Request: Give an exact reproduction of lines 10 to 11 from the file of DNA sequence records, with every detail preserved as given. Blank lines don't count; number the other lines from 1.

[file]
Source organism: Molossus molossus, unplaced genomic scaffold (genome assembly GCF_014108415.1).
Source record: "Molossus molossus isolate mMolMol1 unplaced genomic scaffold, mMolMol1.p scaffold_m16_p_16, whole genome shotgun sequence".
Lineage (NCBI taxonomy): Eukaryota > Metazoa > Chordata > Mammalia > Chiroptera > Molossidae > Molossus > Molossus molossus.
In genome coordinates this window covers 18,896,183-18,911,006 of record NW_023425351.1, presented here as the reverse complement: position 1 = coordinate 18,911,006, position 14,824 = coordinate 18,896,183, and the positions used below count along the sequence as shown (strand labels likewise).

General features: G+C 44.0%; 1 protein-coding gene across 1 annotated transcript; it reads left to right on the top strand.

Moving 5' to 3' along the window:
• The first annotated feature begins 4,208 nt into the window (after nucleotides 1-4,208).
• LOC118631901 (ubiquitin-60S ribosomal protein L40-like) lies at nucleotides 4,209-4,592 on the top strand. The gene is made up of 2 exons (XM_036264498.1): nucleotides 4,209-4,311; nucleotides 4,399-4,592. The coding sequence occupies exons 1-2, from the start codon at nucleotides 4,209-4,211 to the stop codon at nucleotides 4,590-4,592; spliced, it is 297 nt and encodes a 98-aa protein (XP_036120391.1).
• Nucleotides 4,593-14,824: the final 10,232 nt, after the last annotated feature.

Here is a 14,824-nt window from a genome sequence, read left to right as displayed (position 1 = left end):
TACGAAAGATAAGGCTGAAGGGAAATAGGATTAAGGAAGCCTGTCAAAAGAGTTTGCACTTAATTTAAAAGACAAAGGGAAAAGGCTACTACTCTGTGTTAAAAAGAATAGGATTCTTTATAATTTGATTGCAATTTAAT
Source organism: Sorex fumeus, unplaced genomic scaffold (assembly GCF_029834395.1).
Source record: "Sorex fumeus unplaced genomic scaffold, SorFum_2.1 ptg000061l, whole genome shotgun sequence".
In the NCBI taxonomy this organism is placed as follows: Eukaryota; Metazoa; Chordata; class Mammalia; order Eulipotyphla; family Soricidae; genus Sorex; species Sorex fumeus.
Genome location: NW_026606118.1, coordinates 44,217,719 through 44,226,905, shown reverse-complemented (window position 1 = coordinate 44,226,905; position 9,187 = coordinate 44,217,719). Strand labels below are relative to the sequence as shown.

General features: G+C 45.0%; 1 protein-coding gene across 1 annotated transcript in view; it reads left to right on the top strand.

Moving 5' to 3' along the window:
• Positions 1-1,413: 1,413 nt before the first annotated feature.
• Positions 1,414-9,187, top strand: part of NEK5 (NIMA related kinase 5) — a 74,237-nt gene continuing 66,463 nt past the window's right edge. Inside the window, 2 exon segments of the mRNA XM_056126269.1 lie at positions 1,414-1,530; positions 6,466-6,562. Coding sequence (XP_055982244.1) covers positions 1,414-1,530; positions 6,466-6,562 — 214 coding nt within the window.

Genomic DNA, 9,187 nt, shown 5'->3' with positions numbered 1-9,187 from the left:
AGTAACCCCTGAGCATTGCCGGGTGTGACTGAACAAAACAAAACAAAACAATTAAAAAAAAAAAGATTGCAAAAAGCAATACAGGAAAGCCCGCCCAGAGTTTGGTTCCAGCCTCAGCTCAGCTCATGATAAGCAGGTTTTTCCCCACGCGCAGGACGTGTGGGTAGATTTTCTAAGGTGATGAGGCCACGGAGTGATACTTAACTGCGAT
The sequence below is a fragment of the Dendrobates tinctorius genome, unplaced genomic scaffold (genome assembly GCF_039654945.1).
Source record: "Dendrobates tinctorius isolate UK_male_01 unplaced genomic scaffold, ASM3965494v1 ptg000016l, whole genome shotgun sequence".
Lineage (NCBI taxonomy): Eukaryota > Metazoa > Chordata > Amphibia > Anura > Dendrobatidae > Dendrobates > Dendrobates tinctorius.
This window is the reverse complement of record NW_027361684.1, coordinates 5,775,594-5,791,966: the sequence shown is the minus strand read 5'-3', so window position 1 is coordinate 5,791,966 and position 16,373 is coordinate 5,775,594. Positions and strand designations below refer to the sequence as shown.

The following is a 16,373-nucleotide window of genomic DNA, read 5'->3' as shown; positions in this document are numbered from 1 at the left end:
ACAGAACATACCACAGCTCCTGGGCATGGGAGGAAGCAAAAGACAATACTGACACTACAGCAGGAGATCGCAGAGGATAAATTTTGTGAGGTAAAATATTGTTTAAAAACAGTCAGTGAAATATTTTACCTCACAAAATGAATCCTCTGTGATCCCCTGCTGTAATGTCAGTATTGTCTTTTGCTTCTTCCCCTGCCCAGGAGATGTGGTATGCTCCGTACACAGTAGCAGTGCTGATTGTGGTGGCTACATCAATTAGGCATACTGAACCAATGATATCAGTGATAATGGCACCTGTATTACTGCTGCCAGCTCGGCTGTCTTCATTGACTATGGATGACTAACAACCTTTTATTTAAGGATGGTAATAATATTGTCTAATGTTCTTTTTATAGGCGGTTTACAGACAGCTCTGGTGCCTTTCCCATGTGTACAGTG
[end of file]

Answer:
Here is a 14,824-nt window from a genome sequence, read left to right as displayed (position 1 = left end):
TACGAAAGATAAGGCTGAAGGGAAATAGGATTAAGGAAGCCTGTCAAAAGAGTTTGCACTTAATTTAAAAGACAAAGGGAAAAGGCTACTACTCTGTGTTAAAAAGAATAGGATTCTTTATAATTTGATTGCAATTTAAT